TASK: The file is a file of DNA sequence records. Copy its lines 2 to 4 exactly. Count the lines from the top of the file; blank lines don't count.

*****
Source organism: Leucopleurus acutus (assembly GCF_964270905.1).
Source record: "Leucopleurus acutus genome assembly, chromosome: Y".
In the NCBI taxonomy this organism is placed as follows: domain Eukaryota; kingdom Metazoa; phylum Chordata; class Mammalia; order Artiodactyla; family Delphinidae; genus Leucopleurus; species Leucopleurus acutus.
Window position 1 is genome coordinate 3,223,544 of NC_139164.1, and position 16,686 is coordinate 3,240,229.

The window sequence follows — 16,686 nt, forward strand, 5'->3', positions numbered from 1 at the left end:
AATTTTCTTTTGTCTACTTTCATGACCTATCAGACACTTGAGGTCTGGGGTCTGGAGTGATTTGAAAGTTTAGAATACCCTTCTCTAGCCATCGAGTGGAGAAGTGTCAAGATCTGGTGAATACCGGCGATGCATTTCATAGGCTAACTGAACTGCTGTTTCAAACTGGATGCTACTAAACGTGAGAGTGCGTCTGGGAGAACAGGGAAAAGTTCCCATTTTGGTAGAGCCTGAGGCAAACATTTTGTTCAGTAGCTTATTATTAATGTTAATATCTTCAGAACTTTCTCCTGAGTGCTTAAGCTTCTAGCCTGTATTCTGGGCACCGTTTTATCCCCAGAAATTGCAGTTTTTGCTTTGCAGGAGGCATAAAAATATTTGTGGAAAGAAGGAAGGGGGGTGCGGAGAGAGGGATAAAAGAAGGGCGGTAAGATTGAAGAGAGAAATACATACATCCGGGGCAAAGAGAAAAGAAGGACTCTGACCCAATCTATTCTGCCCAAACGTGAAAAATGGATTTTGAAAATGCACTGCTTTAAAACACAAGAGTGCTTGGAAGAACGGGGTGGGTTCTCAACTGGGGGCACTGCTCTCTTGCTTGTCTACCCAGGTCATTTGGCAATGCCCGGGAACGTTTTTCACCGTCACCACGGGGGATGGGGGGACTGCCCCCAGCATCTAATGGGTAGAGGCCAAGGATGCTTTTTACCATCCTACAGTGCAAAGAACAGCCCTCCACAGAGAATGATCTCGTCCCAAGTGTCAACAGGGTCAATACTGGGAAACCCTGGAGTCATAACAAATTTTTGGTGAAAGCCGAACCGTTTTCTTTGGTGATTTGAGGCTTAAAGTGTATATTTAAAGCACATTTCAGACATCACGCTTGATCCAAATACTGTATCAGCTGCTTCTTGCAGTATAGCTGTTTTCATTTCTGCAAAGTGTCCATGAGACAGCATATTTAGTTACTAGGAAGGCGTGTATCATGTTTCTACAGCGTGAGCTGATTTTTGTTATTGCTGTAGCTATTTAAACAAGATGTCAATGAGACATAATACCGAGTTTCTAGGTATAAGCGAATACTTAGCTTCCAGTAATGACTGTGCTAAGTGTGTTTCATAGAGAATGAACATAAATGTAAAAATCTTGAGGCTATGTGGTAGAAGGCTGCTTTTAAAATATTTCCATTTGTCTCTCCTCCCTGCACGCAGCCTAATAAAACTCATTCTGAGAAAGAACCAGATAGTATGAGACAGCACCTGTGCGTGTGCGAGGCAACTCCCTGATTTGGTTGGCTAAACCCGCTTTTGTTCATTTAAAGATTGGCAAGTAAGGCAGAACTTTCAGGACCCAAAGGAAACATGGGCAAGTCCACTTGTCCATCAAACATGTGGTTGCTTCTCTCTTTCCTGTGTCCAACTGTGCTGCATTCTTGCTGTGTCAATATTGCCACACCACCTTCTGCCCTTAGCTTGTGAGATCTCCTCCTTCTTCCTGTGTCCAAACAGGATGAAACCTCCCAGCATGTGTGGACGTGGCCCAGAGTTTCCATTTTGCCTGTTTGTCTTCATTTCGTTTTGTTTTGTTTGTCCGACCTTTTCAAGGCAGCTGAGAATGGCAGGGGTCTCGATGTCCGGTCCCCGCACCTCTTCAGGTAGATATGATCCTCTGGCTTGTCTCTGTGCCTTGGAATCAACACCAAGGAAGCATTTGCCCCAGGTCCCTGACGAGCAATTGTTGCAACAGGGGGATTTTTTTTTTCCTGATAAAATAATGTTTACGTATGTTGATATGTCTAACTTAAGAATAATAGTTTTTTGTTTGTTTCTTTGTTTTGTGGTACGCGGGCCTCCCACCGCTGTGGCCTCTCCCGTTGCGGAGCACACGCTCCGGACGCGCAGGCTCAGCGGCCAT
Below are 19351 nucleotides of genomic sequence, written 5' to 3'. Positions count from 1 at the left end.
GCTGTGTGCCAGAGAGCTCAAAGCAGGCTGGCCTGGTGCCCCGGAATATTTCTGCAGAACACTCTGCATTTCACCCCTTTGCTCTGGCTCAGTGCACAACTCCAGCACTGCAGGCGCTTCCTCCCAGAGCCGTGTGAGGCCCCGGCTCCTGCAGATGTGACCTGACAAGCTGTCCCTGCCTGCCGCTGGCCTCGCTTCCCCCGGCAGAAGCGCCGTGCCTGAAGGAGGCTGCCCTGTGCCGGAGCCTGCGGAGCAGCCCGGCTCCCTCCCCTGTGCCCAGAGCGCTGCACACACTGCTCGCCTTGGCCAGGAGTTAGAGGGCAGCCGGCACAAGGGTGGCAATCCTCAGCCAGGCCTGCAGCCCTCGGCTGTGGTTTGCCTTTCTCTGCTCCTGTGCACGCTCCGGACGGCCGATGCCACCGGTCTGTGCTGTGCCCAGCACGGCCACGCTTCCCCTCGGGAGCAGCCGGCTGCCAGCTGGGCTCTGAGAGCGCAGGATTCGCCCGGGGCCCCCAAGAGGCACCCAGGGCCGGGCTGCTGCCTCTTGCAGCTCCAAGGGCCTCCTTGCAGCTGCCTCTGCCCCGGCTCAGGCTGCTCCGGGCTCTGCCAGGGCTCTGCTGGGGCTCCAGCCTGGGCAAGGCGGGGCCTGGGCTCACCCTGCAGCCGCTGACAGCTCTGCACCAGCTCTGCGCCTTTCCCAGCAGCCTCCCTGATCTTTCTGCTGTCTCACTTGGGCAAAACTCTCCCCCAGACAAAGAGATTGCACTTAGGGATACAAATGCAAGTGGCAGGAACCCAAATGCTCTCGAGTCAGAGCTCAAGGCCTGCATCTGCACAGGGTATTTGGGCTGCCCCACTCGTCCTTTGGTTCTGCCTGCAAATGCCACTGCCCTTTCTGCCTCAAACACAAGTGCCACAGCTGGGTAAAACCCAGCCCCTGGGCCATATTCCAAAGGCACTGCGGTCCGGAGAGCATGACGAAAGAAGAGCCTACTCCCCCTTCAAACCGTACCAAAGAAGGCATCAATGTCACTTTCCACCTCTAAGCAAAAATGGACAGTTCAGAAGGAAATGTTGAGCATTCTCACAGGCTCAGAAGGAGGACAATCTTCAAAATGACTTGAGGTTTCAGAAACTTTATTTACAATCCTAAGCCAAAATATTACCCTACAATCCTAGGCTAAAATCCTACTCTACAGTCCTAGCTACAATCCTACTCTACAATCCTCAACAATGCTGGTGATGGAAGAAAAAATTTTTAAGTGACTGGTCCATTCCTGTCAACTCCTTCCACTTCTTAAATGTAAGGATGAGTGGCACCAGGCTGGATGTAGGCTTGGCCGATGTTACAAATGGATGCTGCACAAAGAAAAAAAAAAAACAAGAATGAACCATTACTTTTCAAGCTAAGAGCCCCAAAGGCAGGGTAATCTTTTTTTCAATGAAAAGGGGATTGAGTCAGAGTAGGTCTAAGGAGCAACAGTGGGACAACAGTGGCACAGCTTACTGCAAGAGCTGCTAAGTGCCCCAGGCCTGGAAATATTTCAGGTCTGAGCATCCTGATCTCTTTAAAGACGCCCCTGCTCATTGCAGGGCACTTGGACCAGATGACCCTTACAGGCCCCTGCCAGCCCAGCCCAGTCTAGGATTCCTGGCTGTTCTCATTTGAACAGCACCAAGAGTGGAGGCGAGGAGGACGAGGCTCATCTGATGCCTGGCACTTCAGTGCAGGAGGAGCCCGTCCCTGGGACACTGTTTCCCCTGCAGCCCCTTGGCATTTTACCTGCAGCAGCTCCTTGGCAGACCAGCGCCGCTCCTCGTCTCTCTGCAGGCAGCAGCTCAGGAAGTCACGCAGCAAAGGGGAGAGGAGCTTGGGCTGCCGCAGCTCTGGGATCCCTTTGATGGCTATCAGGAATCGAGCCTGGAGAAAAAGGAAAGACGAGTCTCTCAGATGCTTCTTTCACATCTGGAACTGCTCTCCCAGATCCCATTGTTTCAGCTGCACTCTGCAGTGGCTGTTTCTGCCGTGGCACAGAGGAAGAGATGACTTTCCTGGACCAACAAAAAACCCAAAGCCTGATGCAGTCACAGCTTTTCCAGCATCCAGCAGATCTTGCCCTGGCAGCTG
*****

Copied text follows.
Source record: "Leucopleurus acutus genome assembly, chromosome: Y".
In the NCBI taxonomy this organism is placed as follows: domain Eukaryota; kingdom Metazoa; phylum Chordata; class Mammalia; order Artiodactyla; family Delphinidae; genus Leucopleurus; species Leucopleurus acutus.
Window position 1 is genome coordinate 3,223,544 of NC_139164.1, and position 16,686 is coordinate 3,240,229.